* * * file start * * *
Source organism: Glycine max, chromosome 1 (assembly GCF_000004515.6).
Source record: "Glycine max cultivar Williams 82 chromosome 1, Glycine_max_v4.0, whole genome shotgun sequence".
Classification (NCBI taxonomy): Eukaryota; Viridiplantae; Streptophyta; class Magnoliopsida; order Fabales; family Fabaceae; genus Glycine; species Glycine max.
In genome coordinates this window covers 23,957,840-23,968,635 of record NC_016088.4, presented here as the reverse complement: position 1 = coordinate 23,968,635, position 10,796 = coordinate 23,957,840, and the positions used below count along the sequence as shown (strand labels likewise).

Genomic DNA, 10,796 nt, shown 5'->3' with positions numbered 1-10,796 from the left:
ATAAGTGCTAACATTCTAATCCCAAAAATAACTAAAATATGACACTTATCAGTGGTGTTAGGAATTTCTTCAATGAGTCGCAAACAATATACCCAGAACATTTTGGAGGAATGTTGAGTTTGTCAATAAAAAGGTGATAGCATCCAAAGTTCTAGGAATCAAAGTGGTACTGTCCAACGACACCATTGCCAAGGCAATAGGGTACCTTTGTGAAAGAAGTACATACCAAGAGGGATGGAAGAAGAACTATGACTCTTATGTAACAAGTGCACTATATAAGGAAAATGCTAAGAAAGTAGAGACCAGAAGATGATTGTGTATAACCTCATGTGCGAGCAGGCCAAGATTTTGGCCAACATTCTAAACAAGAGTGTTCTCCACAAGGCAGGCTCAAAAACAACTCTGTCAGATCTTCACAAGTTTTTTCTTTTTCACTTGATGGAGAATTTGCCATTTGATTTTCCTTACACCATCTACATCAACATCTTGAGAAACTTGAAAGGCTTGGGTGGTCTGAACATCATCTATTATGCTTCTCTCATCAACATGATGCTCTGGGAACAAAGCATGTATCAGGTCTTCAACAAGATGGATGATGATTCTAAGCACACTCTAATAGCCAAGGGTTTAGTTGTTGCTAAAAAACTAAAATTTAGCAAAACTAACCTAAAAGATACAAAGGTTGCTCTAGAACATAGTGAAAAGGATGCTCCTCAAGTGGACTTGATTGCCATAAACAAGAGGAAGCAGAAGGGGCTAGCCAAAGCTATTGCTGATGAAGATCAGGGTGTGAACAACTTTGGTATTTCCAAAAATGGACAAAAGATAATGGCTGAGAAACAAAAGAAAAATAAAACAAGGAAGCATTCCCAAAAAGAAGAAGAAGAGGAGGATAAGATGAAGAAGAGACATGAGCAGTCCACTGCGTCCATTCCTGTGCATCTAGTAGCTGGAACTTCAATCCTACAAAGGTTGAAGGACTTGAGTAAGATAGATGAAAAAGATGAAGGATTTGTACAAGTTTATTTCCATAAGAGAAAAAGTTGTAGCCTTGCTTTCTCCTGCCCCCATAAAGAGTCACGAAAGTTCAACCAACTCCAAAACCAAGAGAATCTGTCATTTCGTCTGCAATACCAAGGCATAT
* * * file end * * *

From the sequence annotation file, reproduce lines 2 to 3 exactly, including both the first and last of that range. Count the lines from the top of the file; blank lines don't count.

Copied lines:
Source record: "Glycine max cultivar Williams 82 chromosome 1, Glycine_max_v4.0, whole genome shotgun sequence".
Classification (NCBI taxonomy): Eukaryota; Viridiplantae; Streptophyta; class Magnoliopsida; order Fabales; family Fabaceae; genus Glycine; species Glycine max.